The International Atomic Energy Agency (IAEA) has so far delivered more than 250 consignments to 80 countries with supplies to help fight against the COVID-19 pandemic, with many more to be shipped in the coming days and weeks. The IAEA assistance includes equipment and expertise to help laboratories around the world step up testing as part of efforts to curb the spread of the disease.
“One hundred and twenty countries turned to us for help. We mounted the biggest operation of assistance in the history of the IAEA,” said IAEA Director General Rafael Mariano Grossi. “This is emergency assistance and the effort is going to continue. I am encouraging countries and entities in a position to do so to contribute in this endeavour.”
“We have been helping countries through the provision of RT-PCR equipment, as well as accessories for testing and sampling,” said Mr Grossi, adding that the IAEA is also providing personal protective equipment (PPE) and offering webinars and video guidance for health and laboratory professionals on sample collection and processing.
RT-PCR, or reverse transcription-polymerase chain reaction, is a nuclear-derived technique to quickly detect the virus causing COVID-19. The IAEA, in collaboration with the Food and Agriculture Organization of the United Nations, has in the past helped countries use this method in the detection of Ebola and Zika, among other diseases.
A total of 80 countries have so far received COVID-19 testing supplies, such as laboratory consumables, key reagents, and biosafety equipment. Out of these, 49 have received PCR machines.
Peru was the first country to receive the testing equipment. The country has been hard hit by the pandemic. “The IAEA’s timely assistance has been critical,” said Susana Petrick, head of the Peruvian Nuclear Energy Institute (IPEN). “Our national laboratories were very concerned when COVID-19 cases started to appear, as they understood that the country would need to quickly increase its capacity to perform early identification of the virus using RT-PCR.” The equipment was provided to Peru’s National Institute of Health, which will distribute it to national laboratories.
In Bosnia and Herzegovina, the IAEA assistance is helping laboratories in Sarajevo and Banja Luka to keep check on the number of cases in the country, which has so far managed to contain the spread of COVID-19. “The equipment provided by the IAEA has helped us achieve the highest level of biosecurity,” said Maja Travar, head of the Department of Clinical Microbiology at the University Clinical Center of the Republika Srpska in Banja Luka. “The new supplies will greatly improve diagnostic services to our patients and better protect staff on the frontline of sample collection and processing. I consider this donation very important to our country in these difficult times.” The IAEA is also providing equipment support to the Mostar veterinary laboratory, which monitors animal to human diseases such as COVID-19.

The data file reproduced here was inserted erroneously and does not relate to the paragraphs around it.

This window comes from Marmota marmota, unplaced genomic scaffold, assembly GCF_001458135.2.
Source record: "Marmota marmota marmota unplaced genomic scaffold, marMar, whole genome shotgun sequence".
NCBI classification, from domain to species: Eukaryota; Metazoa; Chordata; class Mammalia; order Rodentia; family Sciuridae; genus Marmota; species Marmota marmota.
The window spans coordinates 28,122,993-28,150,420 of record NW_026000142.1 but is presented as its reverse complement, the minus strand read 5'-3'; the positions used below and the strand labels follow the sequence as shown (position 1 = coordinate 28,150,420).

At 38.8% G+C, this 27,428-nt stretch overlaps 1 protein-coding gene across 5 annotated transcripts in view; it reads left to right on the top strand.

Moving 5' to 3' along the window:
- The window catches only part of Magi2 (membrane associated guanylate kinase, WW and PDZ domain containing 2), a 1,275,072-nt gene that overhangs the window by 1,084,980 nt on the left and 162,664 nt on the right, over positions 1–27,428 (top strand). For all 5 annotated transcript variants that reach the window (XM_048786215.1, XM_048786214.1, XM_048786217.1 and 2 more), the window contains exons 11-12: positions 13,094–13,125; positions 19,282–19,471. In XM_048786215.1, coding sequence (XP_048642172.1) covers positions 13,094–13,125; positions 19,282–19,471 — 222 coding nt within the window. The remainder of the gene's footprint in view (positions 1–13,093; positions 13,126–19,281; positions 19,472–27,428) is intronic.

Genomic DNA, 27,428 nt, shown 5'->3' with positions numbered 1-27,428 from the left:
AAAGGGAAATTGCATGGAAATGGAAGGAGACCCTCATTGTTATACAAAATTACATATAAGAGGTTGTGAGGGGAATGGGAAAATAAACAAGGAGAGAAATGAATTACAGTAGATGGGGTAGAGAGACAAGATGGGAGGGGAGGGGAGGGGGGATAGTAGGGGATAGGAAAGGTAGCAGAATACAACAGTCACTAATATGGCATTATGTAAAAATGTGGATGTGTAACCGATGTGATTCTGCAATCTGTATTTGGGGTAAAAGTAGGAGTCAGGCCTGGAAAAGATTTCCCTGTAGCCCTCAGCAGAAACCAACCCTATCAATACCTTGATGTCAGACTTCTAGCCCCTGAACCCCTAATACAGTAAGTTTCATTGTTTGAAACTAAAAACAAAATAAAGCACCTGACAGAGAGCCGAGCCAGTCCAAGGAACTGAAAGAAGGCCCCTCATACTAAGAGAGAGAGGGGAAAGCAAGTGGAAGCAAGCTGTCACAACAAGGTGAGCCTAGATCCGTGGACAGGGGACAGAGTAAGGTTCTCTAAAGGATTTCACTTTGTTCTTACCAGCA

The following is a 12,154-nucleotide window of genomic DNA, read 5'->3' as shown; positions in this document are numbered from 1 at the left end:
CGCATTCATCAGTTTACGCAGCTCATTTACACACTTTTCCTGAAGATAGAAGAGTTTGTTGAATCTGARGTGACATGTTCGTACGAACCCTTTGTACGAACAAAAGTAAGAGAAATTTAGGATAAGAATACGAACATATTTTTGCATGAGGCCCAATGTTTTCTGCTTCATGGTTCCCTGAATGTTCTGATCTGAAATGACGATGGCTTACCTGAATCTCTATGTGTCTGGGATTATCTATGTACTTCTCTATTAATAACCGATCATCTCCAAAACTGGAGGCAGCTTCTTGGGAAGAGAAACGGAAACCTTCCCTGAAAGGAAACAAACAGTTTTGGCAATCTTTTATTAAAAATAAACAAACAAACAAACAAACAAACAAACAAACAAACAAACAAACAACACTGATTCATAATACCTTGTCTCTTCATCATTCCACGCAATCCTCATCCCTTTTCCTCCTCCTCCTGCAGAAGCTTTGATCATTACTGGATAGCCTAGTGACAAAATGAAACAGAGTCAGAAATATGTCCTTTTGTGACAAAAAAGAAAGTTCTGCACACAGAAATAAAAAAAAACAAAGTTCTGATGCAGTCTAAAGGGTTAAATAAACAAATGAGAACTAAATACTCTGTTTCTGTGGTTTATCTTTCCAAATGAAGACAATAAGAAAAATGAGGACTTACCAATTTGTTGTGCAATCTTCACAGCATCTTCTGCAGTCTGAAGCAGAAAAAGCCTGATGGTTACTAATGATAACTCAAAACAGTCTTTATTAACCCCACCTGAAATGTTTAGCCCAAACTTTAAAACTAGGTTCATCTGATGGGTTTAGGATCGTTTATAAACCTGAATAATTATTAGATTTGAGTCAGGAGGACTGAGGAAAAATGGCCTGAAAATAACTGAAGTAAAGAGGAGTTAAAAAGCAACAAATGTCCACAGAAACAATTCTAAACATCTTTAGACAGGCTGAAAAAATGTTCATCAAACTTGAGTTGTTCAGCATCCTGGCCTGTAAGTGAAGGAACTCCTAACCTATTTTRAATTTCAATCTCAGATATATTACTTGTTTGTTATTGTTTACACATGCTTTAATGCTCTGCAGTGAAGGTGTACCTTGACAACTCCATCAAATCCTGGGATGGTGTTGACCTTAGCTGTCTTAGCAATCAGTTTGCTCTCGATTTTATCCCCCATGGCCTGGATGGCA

With a large and dispersed population, Morocco has seen clusters of COVID-19 cases appear throughout the country. The Ministry of Health is using the IAEA equipment to outfit a mobile laboratory, which started operations two weeks ago, to offer tests in disadvantaged communities that cannot easily access regular health services. “The mobile unit will cover all regions of Morocco,” said Abdelouahab Belmadani, Director for Planning and Financial Resources at the Moroccan Ministry of Health. “This innovative approach will greatly speed up our national COVID-19 diagnostic efforts.”
The IAEA COVID-19 assistance effort has drawn around €26 million in extrabudgetary funds, including support from IAEA Member States and Takeda Pharmaceutical Company Limited. The equipment procured under the project is being shipped to all countries which requested assistance.